Seasons also change at Kinu by Takagi, in more ways than one. The Japanese fine-dining venue at the Mandarin Oriental Bangkok welcomes its new resident chef, Norihisa Maeda, this autumn season. The two Michelin-starred chef faces the lockdown challenge head-on, coming up with not just a new seasonal menu to celebrate the season that doesn’t even exist in Thailand, but also ways to serve the celebrated multi-course “Kaiseki” away from its cosy home nestled inside Lord Jim, and onto the tables of the hotel suites.
The In-suite Dining Experience was not a new concept at the Mandarin Oriental Bangkok. Last year’s lockdown saw the hospitality establishment serving the French fine-dining courses from Le Normandie in its suites. With Le Normandie undergoing a renovation, Kinu takes turns to delight fans of Japanese cuisine with its exquisite culinary experience with a luxury privacy, strict health and sanitary procedure and a mesmerising view of Chao Phraya river.
Diners can choose between four-course lunch or eight-course dinner, both crafted from ingredients that highlight the spirit of the season, as designated by head chef Takagi, while keeping its signatures to delight die-hard fans, from steamed abalone served with abalone liver sauce as well as the unique, sumptuous miso ice-cream.
So, for this season, how does head chef Takagi and chef Norihisa Maeda bring a taste of the season of mist and mellow fruitfulness to the table? Quite literally, you could say — pumpkins and sweet potatoes sliced into the shape of an orange-coloured maple leaf, a bit of real leaves, and lots of seasonal mushrooms, that is. The menu isn’t full-blown autumn, but instead an attempt to capture a fleeting moment in late summer and early autumn — some warm, but light and gentle dishes that somewhat fit perfectly with a rainy evening in Bangkok.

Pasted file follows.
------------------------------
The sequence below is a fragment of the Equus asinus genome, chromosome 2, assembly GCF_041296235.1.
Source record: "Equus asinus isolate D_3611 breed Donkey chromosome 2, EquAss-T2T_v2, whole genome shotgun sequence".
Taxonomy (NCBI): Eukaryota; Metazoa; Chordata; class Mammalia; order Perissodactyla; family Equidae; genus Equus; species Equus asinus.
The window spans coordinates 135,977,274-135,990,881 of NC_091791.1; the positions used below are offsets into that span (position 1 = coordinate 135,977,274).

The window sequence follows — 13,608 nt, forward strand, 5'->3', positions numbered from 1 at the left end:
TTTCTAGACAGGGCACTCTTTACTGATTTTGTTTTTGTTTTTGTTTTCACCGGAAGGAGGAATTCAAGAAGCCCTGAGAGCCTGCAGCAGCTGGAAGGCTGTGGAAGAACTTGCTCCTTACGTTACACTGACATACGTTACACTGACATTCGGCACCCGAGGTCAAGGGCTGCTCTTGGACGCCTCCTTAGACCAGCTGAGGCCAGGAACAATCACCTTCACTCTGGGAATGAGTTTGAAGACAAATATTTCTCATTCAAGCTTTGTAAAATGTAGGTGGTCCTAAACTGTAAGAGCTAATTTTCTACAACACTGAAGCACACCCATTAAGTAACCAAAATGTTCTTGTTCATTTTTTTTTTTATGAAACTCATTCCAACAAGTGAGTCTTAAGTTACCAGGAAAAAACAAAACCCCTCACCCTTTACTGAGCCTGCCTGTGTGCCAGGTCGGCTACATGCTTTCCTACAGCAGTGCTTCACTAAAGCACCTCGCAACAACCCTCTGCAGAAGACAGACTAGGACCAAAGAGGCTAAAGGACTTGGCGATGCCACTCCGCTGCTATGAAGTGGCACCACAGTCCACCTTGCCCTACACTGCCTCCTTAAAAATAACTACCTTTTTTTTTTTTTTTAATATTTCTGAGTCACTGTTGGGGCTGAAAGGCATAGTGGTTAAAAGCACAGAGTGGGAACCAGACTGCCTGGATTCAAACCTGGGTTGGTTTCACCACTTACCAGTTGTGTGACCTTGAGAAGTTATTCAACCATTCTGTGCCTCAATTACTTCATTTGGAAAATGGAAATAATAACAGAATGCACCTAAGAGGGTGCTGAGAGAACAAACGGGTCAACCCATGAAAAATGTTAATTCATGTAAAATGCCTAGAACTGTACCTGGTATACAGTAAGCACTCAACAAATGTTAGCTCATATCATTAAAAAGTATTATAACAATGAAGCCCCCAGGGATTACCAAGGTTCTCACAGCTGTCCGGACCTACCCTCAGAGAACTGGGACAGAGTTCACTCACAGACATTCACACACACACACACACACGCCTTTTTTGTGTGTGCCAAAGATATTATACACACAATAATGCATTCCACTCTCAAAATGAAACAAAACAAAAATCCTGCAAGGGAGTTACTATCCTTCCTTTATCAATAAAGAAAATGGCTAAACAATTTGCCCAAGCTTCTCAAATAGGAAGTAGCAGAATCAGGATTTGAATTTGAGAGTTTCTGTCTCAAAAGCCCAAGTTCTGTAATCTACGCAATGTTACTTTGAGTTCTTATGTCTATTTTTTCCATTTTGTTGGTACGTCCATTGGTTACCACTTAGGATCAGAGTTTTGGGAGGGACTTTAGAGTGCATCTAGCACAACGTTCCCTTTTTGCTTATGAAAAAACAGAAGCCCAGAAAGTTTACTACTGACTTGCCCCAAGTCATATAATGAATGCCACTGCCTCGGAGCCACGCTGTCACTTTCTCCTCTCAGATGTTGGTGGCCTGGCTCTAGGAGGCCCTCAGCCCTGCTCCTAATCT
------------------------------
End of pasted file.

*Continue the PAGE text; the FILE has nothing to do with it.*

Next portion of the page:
The eight-course menu starts with an appetiser of tofu served with tomatoes, asparagus, cucumber, Hokkaido sea urchin and caviar, with the tofu being made with both soy and sesame, giving it both a unique, savoury scent and chewy texture. The richness of sea urchin is balanced by the lightness of texture, giving you not just a fantastic flavour, but a sensorial pleasure. The second, the Wanmori, features Conger eel and matsutake mushrooms as key ingredients. The eels are fried before being steamed, giving it a solid texture that those who usually dislike the mushy softness of steamed fish would find enjoyable. The dish is served with dried mullet roe in Kinu’s signature exclusive dashi soup, with the yuzu peels and onions giving the soup an extra layer of taste.
The Tsukuri, or sashimi of daily catch, needs no explanation except for the fact that it leaves you craving for more. The Hassun, or a selection of small dishes, features a slow-cooked scallop and broccoli served with tosazu vinegar jelly, O-toro sushi, sweet potato cake, grilled seasonal fish, grilled tottori wagyu beef with egg yolk sauce and crispy sweet potato chips and ginkgo nuts. Among these, the scallop and the wagyu are delectable, with the zesty flavour of the tosazu vinegar jelly being a good palate cleanser and a refreshing pleasure.
The course continues with the signature abalone for the steamed dish or Aizakana. Kinu’s mainstay is given a seasonal touch with mushrooms and pumpkin for an even more gooey texture while the sophisticated flavour of the abalone liver remains there to be loved. The exclusive dashi soup of Kinu always shines the brightest in the tempura dish, the Takaiwase, where the crispy lotus root with shrimp paste and eggplant served with chrysanthemum and dashi sauce truly evoke the cool autumn breeze. The final dish, Shokuji, featuring autumn salmon and salmon roe to be enjoyed with Nagoya red miso soup, is an unexpected finish. But considering how the sequence of the menu plays with a balance between dishes that feel warm and cool, ending the course with fatty meat and miso isn’t a bad choice after all. You feel full, satisfactory, and being left wanting only dessert to bring you to a calming end of the course. And mind you, the dessert at Kinu never disappoints! The unique, one-of-a-kind miso ice-cream is here, with sake panna cotta and sake jelly bringing you an authentic taste of Japanese cuisine you couldn’t find anywhere else but at Kinu by Takagi.
The four-course lunch menu u is priced at THB 3,200++ per person, and THB 6,800++ per person for the eight-course dinner. For reservations and more information, please call Mandarin Oriental, Bangkok at 660 2659 9000 or email [email protected] www.mandarinoriental.com/bangkok